Author Archives: Nikola Milikic

Example of iterating through JSON attributes in Gson

When working with Gson, in case of a JSON object having too many attributes or those attributes not being known upfront, it is not practical to (try to) convert the JSON object to a Java object (via fromJson() method). This situation will occur when you start working on your JSON assignment. The assignment includes calling Currency Converter API service that retrieves a list of countries. The service retrieves the total of 201 countries, but the developers of this API, for a reason unclear to me, decided to store the list of countries not as a JSON array, but as attributes of a JSON object. However, there is a simple approach to parsing countries represented in this form.

First, like we did during the class, we need to fetch the content from this REST service, convert it to a JSON object and get the value of the results attribute. The following example shows how to parse countries from the JSON object that is the value of the results attribute. This object is called countriesJson.

JsonObject countriesJson = ...
Set<Entry<String, JsonElement>> attributeEntres = countriesJson.entrySet();

for (Entry<String, JsonElement> entry : countriesJson.entrySet()) {
    String attributeName = entry.getKey();
    JsonObject attributeValue = (JsonObject) entry.getValue();


Method entrySet() retrieves an object attributeEntres of a class Set. Class Set represents a set of elements, i.e. an unordered collection of elements in Java (compared to a list that represents an ordered collection of elements). A set contains objects of a class Entry that has two fields: key and value. In our case, each Entry instance represents a JSON attribute (corresponding to a country). The key is the name of a JSON attribute (country code), and the value is the value of the JSON attribute (which is a JSON object holding information about the country).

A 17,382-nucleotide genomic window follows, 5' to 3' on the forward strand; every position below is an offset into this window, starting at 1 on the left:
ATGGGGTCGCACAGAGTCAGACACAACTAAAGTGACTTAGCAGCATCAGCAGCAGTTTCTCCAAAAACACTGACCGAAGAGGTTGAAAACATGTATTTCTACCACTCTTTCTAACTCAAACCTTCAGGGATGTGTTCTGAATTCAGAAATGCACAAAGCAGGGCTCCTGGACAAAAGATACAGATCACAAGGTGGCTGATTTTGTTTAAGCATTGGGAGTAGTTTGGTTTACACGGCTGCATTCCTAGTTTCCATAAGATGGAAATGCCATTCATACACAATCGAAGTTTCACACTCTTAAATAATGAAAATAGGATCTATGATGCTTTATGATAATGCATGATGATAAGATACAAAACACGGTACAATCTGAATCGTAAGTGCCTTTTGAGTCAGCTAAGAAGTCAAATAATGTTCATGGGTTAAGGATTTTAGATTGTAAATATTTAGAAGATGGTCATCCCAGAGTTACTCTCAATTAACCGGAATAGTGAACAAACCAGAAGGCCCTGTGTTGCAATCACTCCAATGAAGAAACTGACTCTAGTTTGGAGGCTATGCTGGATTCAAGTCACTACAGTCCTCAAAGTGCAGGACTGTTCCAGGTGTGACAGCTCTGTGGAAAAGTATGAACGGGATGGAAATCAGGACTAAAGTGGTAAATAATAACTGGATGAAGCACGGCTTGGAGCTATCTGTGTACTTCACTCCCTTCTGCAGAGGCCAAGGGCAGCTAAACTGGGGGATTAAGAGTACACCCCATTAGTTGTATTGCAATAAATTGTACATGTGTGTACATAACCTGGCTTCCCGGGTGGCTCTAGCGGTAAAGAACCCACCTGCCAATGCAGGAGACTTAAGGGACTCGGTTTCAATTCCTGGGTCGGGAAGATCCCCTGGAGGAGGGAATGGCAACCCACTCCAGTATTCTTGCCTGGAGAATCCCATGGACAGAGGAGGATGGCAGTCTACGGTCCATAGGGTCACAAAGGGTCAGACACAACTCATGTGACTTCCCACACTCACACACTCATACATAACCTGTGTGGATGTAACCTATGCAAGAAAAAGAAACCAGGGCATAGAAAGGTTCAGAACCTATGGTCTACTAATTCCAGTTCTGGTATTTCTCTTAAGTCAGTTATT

Since set is an unordered collection, we can not access elements via an index (like we do with lists by using the get() method). One approach to iterating over a set is by using the for-each loop. For-each loop performs similar operation as the for loop does, with an important difference where for-each loop iterates throughout the whole collection (unless explicitly interrupted via break). A short description of the for-each loop can be found here. In each iteration, entry references an object being accessed in the current iteration. In our example, by using the getKey() method we can fetch the JSON attribute name (country code), and by invoking the getValue() method we can fetch the value of the JSON attribute. The method getValue() returns a reference of the class JsonElement. As depicted in the presentation (page 16), class JsonElement is a parent class of  JsonPrimitive (representing a literal, such as a number, string, boolean, etc.), JsonObject, JsonArray and JsonNull. In our case, since we know the value of each attribute of the countriesJson is a JSON object, we cast it to JsonObject class.

JSON task is published

Task for the JSON badge has been published. Deadline for completing the task is 01.06.2017.

Lab Classes Schedule

The advanced course will be taught according to the following schedule:

  • Tuesday 12:15-14:00h – Groups B1, B4 – Room A106
  • Thursday 14:15-16:00h – Groups B2, B3, B5 – Room A003

Website is launched

The website for The Advanced Course of the Principles of Programming has been launched. Here students can find all necessary information about specific topics that will be taught during the course. Also, details about specific assignments and tasks will be posted on this website.

This website is powered with the BadgeOS badging platform. The idea is to award students with specific badges representing each topic. A student can achieve a badge by completing an assignment specified for that topic.